Dry Falls

Posted by
Don (Spokane, United States) on 15 June 2016 in Landscape & Rural.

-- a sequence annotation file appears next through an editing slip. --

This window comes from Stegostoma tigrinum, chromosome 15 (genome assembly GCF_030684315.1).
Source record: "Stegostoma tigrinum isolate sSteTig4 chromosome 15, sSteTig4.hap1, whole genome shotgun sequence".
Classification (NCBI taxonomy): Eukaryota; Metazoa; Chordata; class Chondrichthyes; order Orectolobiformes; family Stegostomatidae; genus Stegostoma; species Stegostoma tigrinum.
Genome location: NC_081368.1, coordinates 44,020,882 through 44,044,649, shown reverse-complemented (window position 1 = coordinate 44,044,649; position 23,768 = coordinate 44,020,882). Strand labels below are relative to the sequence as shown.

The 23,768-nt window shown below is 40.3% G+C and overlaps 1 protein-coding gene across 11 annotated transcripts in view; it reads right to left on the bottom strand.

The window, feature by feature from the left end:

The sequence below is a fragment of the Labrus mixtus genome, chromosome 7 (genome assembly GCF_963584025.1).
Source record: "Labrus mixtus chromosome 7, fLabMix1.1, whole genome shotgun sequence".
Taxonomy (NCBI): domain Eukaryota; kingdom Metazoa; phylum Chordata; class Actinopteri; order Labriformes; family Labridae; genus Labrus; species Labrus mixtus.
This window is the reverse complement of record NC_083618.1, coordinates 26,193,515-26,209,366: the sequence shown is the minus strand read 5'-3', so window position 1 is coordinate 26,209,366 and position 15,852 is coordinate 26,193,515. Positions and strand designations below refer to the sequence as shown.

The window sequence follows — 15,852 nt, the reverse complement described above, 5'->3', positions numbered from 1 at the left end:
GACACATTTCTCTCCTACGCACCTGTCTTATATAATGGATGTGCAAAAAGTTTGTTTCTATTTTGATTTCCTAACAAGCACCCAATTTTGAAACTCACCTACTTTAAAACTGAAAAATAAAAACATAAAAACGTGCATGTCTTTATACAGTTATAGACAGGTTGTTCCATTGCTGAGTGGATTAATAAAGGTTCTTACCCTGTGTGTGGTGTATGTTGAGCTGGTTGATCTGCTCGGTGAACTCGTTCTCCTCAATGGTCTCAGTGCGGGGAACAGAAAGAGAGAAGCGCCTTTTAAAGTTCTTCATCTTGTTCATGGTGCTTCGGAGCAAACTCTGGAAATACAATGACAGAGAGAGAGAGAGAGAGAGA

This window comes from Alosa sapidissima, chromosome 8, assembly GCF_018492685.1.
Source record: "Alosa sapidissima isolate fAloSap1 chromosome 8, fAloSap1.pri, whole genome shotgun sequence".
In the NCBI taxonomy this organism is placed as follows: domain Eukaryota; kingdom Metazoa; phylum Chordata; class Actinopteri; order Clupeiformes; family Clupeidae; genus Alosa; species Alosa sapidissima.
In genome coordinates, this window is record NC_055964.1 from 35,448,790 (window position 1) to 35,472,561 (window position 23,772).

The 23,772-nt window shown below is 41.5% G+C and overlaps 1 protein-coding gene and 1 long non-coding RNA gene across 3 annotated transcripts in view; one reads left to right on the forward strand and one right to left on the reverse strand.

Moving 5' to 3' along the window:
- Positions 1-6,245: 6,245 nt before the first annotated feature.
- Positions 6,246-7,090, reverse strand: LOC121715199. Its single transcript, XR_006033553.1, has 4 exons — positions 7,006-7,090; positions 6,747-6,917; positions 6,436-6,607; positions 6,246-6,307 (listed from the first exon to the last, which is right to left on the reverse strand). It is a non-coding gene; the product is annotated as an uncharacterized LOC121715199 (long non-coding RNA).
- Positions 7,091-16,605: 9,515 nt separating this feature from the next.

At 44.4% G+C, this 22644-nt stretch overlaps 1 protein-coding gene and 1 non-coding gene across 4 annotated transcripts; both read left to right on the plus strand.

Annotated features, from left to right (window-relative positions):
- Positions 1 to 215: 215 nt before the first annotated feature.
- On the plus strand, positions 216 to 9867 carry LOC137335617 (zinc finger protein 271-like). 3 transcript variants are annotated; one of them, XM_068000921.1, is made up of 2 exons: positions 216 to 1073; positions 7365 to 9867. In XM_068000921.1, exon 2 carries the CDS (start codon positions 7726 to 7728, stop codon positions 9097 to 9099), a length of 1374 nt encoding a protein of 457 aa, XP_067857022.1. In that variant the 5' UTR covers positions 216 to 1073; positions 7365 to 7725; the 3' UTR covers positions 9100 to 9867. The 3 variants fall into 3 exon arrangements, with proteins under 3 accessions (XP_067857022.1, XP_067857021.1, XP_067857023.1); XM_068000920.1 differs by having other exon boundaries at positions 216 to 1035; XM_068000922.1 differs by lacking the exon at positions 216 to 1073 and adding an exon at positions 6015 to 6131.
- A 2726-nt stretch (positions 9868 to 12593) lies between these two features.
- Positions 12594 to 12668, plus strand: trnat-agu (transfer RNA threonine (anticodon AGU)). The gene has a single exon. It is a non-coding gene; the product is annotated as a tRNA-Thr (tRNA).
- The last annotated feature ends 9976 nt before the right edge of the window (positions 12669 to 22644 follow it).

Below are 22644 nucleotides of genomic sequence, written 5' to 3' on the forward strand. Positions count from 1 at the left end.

Dry Falls is a 3.5 miles (5,600 m) mile long scalloped precipice in central Washington, on the opposite side of the Upper Grand Coulee from the Columbia River, and at the head of the Lower Grand Coulee. At five times the width of Niagara, Dry Falls is thought by some to be the greatest known waterfall that ever existed, but the refilling of the Mediterranean 5 million years ago probably dwarfed it. According to the current geological model, catastrophic flooding channeled water at 65 miles per hour through the Upper Grand Coulee and over this 400-foot (120 m) rock face at the end of the last ice age. At this time, it is estimated that the flow of the falls was ten times the current flow of all the rivers in the world combined.